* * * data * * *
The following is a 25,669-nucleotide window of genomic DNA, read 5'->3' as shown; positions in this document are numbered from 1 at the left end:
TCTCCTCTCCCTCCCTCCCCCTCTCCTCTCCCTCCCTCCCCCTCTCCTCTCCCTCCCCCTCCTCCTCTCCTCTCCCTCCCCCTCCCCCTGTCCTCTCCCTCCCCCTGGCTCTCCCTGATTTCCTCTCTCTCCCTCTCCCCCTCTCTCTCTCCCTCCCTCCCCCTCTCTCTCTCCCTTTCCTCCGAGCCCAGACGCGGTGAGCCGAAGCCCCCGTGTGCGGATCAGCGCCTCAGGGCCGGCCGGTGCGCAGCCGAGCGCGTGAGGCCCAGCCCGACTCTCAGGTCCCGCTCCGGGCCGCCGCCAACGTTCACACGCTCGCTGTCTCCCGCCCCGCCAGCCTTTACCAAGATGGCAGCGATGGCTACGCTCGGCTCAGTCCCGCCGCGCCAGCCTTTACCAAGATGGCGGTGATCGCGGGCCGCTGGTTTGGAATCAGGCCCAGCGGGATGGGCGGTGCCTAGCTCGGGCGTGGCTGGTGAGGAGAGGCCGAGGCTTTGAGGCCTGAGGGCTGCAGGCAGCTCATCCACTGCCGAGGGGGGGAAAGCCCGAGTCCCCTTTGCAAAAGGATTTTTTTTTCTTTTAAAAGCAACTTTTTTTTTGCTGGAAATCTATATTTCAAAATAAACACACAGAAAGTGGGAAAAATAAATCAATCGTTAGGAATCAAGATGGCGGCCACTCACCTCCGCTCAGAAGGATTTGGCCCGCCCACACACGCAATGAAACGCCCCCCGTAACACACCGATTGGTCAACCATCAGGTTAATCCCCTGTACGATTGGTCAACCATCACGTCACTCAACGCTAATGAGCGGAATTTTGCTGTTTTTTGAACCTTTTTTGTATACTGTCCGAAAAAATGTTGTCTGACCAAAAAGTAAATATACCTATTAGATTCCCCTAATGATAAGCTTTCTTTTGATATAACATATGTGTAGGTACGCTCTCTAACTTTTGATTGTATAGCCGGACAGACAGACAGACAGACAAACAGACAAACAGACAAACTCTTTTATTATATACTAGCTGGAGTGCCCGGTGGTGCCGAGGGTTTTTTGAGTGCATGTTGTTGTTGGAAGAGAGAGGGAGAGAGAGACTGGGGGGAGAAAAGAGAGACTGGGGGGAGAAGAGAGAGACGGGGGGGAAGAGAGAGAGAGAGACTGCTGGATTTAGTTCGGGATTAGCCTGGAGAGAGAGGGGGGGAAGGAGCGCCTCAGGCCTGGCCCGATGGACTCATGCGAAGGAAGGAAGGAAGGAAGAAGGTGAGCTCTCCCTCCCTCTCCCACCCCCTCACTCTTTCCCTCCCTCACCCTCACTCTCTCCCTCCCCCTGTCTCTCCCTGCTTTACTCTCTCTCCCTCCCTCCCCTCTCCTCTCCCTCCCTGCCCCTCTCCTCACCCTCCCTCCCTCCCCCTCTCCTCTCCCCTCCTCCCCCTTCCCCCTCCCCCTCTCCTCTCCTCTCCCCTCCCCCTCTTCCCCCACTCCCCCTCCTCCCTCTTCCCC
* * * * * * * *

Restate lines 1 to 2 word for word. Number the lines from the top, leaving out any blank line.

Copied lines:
The following is a 25,669-nucleotide window of genomic DNA, read 5'->3' as shown; positions in this document are numbered from 1 at the left end:
TCTCCTCTCCCTCCCTCCCCCTCTCCTCTCCCTCCCTCCCCCTCTCCTCTCCCTCCCCCTCCTCCTCTCCTCTCCCTCCCCCTCCCCCTGTCCTCTCCCTCCCCCTGGCTCTCCCTGATTTCCTCTCTCTCCCTCTCCCCCTCTCTCTCTCCCTCCCTCCCCCTCTCTCTCTCCCTTTCCTCCGAGCCCAGACGCGGTGAGCCGAAGCCCCCGTGTGCGGATCAGCGCCTCAGGGCCGGCCGGTGCGCAGCCGAGCGCGTGAGGCCCAGCCCGACTCTCAGGTCCCGCTCCGGGCCGCCGCCAACGTTCACACGCTCGCTGTCTCCCGCCCCGCCAGCCTTTACCAAGATGGCAGCGATGGCTACGCTCGGCTCAGTCCCGCCGCGCCAGCCTTTACCAAGATGGCGGTGATCGCGGGCCGCTGGTTTGGAATCAGGCCCAGCGGGATGGGCGGTGCCTAGCTCGGGCGTGGCTGGTGAGGAGAGGCCGAGGCTTTGAGGCCTGAGGGCTGCAGGCAGCTCATCCACTGCCGAGGGGGGGAAAGCCCGAGTCCCCTTTGCAAAAGGATTTTTTTTTCTTTTAAAAGCAACTTTTTTTTTGCTGGAAATCTATATTTCAAAATAAACACACAGAAAGTGGGAAAAATAAATCAATCGTTAGGAATCAAGATGGCGGCCACTCACCTCCGCTCAGAAGGATTTGGCCCGCCCACACACGCAATGAAACGCCCCCCGTAACACACCGATTGGTCAACCATCAGGTTAATCCCCTGTACGATTGGTCAACCATCACGTCACTCAACGCTAATGAGCGGAATTTTGCTGTTTTTTGAACCTTTTTTGTATACTGTCCGAAAAAATGTTGTCTGACCAAAAAGTAAATATACCTATTAGATTCCCCTAATGATAAGCTTTCTTTTGATATAACATATGTGTAGGTACGCTCTCTAACTTTTGATTGTATAGCCGGACAGACAGACAGACAGACAAACAGACAAACAGACAAACTCTTTTATTATATACTAGCTGGAGTGCCCGGTGGTGCCGAGGGTTTTTTGAGTGCATGTTGTTGTTGGAAGAGAGAGGGAGAGAGAGACTGGGGGGAGAAAAGAGAGACTGGGGGGAGAAGAGAGAGACGGGGGGGAAGAGAGAGAGAGAGACTGCTGGATTTAGTTCGGGATTAGCCTGGAGAGAGAGGGGGGGAAGGAGCGCCTCAGGCCTGGCCCGATGGACTCATGCGAAGGAAGGAAGGAAGGAAGAAGGTGAGCTCTCCCTCCCTCTCCCACCCCCTCACTCTTTCCCTCCCTCACCCTCACTCTCTCCCTCCCCCTGTCTCTCCCTGCTTTACTCTCTCTCCCTCCCTCCCCTCTCCTCTCCCTCCCTGCCCCTCTCCTCACCCTCCCTCCCTCCCCCTCTCCTCTCCCCTCCTCCCCCTTCCCCCTCCCCCTCTCCTCTCCTCTCCCCTCCCCCTCTTCCCCCACTCCCCCTCCTCCCTCTTCCCC